Kentucky hospitals seeing more COVID-19 cases, and more of them in younger people

On June 28, Kentucky hospitals reported 169 patients with COVID-19. On July 30, they reported 625. Hospitalizations began a steep increase on July 15, and are doubling about every 12 days.

When the pandemic resurged in Kentucky last month, Gov. Andy Beshear said he would base his decisions about how to deal with it partly on the number of hospitalizations, “what the outcomes are, and how sick individuals are.”

“Outcomes” mean recovery, death or something in between, such as the lingering illness known as “long Covid.” Death is a lagging indicator of the pandemic, and COVID-19 deaths in Kentucky remain low, averaging less than four per day. But there is a rising level of sickness, as measured by COVID-19 hospitalizations, intensive-care cases and mechanically ventilated patients.

Kentucky Health News graph based on Department for Public Health data

On June 28, Kentucky hospitals reported 169 patients with COVID-19. On July 30, they reported 625. Hospitalizations began a steep increase on July 15, and are doubling about every 12 days.

Almost all the new admissions are people who have not been vaccinated for the coronavirus, hospitals told Deborah Yetter of the Louisville Courier Journal.

The number of COVID-19 patients in intensive care has increased likewise, from 51 on June 27 to 195 on June 30. Those on ventilators increased from 21 on June 30 to 85 a month later, a slightly faster rate.

Kristy Quinn, spokesperson for Baptist Health Madisonville, told Murray’s WKMS that the hospital is seeing more patients who need serious care.

“During the earlier surges of Covid, we saw larger numbers of inpatients at times than this, but the proportion of them in critical care was lower,” Quinn said. “To have half of them in [ICU] is significantly different from what we saw previously.”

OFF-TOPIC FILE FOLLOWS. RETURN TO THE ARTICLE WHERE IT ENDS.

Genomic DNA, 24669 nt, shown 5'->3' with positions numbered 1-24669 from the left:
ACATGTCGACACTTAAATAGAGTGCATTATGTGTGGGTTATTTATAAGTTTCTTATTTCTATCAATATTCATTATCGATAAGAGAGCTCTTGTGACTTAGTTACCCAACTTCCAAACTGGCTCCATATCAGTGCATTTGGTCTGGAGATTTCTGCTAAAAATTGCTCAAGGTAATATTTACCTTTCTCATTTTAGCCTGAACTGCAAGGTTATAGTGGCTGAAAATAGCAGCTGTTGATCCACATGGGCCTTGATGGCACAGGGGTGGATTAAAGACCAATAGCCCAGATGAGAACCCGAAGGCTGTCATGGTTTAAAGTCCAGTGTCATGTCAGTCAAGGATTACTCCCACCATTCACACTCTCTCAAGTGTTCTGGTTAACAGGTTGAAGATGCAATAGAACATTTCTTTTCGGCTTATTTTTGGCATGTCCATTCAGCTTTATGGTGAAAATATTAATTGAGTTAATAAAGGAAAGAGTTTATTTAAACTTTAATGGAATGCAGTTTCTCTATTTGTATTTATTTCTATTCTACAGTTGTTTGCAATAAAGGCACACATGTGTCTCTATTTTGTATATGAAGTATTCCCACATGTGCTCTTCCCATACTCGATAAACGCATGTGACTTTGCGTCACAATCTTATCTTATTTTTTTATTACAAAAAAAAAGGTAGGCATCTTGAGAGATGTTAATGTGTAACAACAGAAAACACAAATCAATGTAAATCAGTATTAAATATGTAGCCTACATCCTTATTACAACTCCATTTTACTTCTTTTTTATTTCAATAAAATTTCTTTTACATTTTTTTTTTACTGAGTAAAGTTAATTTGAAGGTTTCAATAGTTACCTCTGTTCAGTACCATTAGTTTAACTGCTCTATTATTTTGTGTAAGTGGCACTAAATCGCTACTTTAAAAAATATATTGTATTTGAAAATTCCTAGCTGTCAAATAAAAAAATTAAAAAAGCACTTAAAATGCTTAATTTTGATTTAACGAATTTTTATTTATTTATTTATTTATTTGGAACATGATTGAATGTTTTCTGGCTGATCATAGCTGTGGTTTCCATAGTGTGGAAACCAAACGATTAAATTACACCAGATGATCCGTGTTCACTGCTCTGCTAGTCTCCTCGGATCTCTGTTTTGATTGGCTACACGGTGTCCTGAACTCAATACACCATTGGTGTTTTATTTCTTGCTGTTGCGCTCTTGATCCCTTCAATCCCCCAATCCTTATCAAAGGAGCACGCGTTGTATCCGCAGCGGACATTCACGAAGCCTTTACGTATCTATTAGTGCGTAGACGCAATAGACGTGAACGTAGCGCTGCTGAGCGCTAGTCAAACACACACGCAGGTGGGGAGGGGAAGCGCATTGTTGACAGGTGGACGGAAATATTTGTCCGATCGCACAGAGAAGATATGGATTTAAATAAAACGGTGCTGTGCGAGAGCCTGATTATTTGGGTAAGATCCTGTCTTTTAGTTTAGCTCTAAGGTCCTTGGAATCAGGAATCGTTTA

Hospitals told Yetter and WKMS’s Dustin Wilcox that they are seeing more young people who need hospitalization for COVID-19, “which they attribute to the much higher rate of vaccination in older Kentuckians who are at the greatest risk of serious illness or death from the virus,” Yetter writes.

Hospitals say the surge makes vaccination imperative. Two major hospital operators, the University of Louisville and Med Center Health of Bowling Green, have told employees that they must be vaccinated by Sept. 1. Med Center Health, which has five Southern Kentucky hospitals, set an earlier deadline for staff in leadership positions, Aug. 9.

Baptist Health, which has seven major hospitals around the state, has a staff that is 75% vaccinated but is considering requiring vaccination, Chief Medical Officer Kenneth Anderson told Yetter.

Pikeville Medical Center CEO Donovan Blackburn told Yetter that about 60% of employees have been vaccinated.

“Of those who haven’t, some express distrust of the vaccine or possible unknown effects” she reports. “Others who are young and healthy don’t see the need.” The hospital is trying to persuade them.

“I think there’s some that are swayable,” Blackburn said. “There’s some that are dead-set against it.”

Kentucky hospitals seeing more COVID-19 cases, and more of them in younger people

Kentucky Health News

Kentucky Health News is an independent news service of the Institute for Rural Journalism and Community Issues, based in the School of Journalism and Media at the University of Kentucky, with support from the Foundation for a Healthy Kentucky.

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